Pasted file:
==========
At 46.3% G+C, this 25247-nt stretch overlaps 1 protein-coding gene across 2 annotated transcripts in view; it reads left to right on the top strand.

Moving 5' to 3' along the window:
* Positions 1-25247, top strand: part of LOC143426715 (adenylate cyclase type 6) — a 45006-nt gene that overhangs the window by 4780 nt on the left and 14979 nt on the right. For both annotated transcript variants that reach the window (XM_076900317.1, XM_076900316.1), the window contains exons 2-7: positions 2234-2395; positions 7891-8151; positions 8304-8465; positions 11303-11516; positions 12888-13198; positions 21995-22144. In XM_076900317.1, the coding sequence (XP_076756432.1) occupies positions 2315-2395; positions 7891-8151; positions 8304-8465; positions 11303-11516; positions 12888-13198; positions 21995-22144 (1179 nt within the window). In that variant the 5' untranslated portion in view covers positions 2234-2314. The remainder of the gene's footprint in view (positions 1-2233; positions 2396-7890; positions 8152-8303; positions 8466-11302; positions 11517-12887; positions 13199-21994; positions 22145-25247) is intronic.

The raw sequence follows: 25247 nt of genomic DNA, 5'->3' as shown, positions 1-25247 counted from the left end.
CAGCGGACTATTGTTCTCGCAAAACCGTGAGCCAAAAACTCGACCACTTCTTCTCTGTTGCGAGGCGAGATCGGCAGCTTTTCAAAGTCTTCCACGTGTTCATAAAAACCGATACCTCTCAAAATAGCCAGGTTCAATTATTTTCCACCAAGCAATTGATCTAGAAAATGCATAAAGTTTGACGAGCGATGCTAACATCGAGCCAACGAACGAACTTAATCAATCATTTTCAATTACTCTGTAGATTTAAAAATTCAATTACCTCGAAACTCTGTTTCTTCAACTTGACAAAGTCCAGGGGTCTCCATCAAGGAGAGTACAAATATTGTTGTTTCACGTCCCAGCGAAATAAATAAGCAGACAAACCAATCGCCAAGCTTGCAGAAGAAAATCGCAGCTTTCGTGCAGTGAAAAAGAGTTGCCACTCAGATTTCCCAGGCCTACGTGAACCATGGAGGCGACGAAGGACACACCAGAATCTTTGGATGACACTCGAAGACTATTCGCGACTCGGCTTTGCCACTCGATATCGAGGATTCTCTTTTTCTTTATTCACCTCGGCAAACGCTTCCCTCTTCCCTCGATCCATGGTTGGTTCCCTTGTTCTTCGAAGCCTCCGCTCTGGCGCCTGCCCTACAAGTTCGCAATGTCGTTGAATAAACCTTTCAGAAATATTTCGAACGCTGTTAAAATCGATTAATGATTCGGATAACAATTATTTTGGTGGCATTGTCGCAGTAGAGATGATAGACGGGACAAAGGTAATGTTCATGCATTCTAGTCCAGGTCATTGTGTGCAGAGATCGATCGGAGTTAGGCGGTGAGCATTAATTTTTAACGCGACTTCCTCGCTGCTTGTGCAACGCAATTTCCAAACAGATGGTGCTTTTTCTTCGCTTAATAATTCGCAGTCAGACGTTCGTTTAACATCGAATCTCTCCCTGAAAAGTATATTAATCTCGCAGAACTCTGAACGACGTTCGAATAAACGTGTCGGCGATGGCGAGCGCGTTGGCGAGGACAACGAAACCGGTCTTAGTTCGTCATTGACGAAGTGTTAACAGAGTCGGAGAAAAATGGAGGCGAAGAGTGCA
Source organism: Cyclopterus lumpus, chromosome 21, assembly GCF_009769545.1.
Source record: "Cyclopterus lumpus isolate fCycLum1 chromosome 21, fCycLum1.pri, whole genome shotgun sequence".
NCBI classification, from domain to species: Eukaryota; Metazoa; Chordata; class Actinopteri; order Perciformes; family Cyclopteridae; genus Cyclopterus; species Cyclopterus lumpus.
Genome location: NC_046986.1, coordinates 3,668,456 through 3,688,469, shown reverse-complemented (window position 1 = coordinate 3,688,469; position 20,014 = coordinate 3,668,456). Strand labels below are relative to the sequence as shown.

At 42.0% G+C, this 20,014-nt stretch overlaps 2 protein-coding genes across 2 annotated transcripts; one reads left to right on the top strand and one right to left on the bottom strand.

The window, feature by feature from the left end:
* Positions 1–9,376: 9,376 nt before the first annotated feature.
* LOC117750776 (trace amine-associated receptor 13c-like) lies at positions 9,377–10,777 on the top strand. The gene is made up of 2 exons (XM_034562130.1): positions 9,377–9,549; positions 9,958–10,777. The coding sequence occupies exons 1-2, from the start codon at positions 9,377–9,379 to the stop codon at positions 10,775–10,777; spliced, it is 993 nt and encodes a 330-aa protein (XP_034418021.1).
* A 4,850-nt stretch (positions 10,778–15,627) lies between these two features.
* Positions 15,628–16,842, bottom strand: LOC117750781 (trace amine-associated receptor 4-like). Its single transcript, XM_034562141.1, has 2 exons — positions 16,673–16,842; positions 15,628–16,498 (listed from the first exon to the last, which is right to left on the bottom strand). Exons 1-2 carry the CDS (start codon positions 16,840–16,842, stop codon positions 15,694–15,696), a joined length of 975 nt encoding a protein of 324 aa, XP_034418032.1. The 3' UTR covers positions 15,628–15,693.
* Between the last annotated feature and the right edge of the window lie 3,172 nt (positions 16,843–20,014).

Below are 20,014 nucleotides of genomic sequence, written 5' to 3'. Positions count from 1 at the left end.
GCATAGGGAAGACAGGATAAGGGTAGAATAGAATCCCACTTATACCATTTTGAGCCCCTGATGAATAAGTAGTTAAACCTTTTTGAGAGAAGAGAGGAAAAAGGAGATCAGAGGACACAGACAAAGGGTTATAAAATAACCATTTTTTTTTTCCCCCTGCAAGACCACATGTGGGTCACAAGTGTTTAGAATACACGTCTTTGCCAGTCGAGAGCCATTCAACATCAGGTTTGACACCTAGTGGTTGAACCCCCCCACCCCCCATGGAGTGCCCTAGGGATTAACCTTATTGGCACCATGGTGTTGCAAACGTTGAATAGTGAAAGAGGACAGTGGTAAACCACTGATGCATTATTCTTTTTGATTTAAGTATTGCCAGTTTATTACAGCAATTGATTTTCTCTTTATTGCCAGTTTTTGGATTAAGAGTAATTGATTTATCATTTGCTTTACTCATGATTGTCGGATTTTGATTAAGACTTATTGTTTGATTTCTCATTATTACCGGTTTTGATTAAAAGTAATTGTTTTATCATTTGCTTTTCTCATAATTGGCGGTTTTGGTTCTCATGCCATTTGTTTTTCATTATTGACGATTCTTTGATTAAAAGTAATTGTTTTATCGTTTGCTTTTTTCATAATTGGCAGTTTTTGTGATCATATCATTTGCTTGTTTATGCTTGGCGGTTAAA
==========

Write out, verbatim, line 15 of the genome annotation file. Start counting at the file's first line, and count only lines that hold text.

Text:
* Positions 15,628–16,842, bottom strand: LOC117750781 (trace amine-associated receptor 4-like). Its single transcript, XM_034562141.1, has 2 exons — positions 16,673–16,842; positions 15,628–16,498 (listed from the first exon to the last, which is right to left on the bottom strand). Exons 1-2 carry the CDS (start codon positions 16,840–16,842, stop codon positions 15,694–15,696), a joined length of 975 nt encoding a protein of 324 aa, XP_034418032.1. The 3' UTR covers positions 15,628–15,693.